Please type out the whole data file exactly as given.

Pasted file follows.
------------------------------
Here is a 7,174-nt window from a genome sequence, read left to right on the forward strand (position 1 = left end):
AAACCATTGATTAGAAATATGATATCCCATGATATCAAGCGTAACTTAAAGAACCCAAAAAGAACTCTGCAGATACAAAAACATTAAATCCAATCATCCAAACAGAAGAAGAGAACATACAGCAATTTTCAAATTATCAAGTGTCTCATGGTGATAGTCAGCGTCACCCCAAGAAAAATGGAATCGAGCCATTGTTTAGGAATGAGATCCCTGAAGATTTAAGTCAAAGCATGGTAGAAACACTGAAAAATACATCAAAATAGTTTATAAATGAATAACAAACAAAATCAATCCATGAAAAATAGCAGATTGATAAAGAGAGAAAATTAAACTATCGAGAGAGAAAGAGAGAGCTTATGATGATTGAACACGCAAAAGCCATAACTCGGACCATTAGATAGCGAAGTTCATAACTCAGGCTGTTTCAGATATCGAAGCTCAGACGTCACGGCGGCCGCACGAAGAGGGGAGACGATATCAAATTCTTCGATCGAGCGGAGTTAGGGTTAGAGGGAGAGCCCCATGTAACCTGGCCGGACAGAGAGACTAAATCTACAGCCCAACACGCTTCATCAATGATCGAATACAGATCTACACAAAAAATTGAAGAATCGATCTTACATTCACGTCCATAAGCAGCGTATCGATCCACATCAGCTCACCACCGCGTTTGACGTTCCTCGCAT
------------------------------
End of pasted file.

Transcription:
Here is a 7,174-nt window from a genome sequence, read left to right on the forward strand (position 1 = left end):
AAACCATTGATTAGAAATATGATATCCCATGATATCAAGCGTAACTTAAAGAACCCAAAAAGAACTCTGCAGATACAAAAACATTAAATCCAATCATCCAAACAGAAGAAGAGAACATACAGCAATTTTCAAATTATCAAGTGTCTCATGGTGATAGTCAGCGTCACCCCAAGAAAAATGGAATCGAGCCATTGTTTAGGAATGAGATCCCTGAAGATTTAAGTCAAAGCATGGTAGAAACACTGAAAAATACATCAAAATAGTTTATAAATGAATAACAAACAAAATCAATCCATGAAAAATAGCAGATTGATAAAGAGAGAAAATTAAACTATCGAGAGAGAAAGAGAGAGCTTATGATGATTGAACACGCAAAAGCCATAACTCGGACCATTAGATAGCGAAGTTCATAACTCAGGCTGTTTCAGATATCGAAGCTCAGACGTCACGGCGGCCGCACGAAGAGGGGAGACGATATCAAATTCTTCGATCGAGCGGAGTTAGGGTTAGAGGGAGAGCCCCATGTAACCTGGCCGGACAGAGAGACTAAATCTACAGCCCAACACGCTTCATCAATGATCGAATACAGATCTACACAAAAAATTGAAGAATCGATCTTACATTCACGTCCATAAGCAGCGTATCGATCCACATCAGCTCACCACCGCGTTTGACGTTCCTCGCAT